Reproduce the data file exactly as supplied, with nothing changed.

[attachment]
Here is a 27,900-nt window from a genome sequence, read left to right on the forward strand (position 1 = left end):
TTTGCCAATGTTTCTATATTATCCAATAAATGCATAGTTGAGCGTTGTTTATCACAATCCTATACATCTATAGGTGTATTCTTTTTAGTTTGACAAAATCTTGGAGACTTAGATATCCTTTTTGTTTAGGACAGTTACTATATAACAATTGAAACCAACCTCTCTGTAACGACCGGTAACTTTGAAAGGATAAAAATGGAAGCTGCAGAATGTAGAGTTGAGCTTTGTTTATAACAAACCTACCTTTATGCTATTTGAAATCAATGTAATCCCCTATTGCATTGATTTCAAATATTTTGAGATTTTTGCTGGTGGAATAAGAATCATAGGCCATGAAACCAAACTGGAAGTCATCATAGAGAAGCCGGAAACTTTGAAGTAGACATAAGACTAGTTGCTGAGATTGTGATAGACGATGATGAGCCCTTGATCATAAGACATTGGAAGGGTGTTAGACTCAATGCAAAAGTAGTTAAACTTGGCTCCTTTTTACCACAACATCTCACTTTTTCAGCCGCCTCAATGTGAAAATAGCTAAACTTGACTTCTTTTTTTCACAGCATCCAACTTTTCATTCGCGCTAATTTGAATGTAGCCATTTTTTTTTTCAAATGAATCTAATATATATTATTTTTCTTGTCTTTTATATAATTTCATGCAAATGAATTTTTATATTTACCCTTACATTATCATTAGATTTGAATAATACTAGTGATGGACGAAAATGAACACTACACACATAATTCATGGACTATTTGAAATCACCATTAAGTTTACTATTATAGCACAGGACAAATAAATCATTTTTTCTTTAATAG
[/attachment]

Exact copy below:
Here is a 27,900-nt window from a genome sequence, read left to right on the forward strand (position 1 = left end):
TTTGCCAATGTTTCTATATTATCCAATAAATGCATAGTTGAGCGTTGTTTATCACAATCCTATACATCTATAGGTGTATTCTTTTTAGTTTGACAAAATCTTGGAGACTTAGATATCCTTTTTGTTTAGGACAGTTACTATATAACAATTGAAACCAACCTCTCTGTAACGACCGGTAACTTTGAAAGGATAAAAATGGAAGCTGCAGAATGTAGAGTTGAGCTTTGTTTATAACAAACCTACCTTTATGCTATTTGAAATCAATGTAATCCCCTATTGCATTGATTTCAAATATTTTGAGATTTTTGCTGGTGGAATAAGAATCATAGGCCATGAAACCAAACTGGAAGTCATCATAGAGAAGCCGGAAACTTTGAAGTAGACATAAGACTAGTTGCTGAGATTGTGATAGACGATGATGAGCCCTTGATCATAAGACATTGGAAGGGTGTTAGACTCAATGCAAAAGTAGTTAAACTTGGCTCCTTTTTACCACAACATCTCACTTTTTCAGCCGCCTCAATGTGAAAATAGCTAAACTTGACTTCTTTTTTTCACAGCATCCAACTTTTCATTCGCGCTAATTTGAATGTAGCCATTTTTTTTTTCAAATGAATCTAATATATATTATTTTTCTTGTCTTTTATATAATTTCATGCAAATGAATTTTTATATTTACCCTTACATTATCATTAGATTTGAATAATACTAGTGATGGACGAAAATGAACACTACACACATAATTCATGGACTATTTGAAATCACCATTAAGTTTACTATTATAGCACAGGACAAATAAATCATTTTTTCTTTAATAG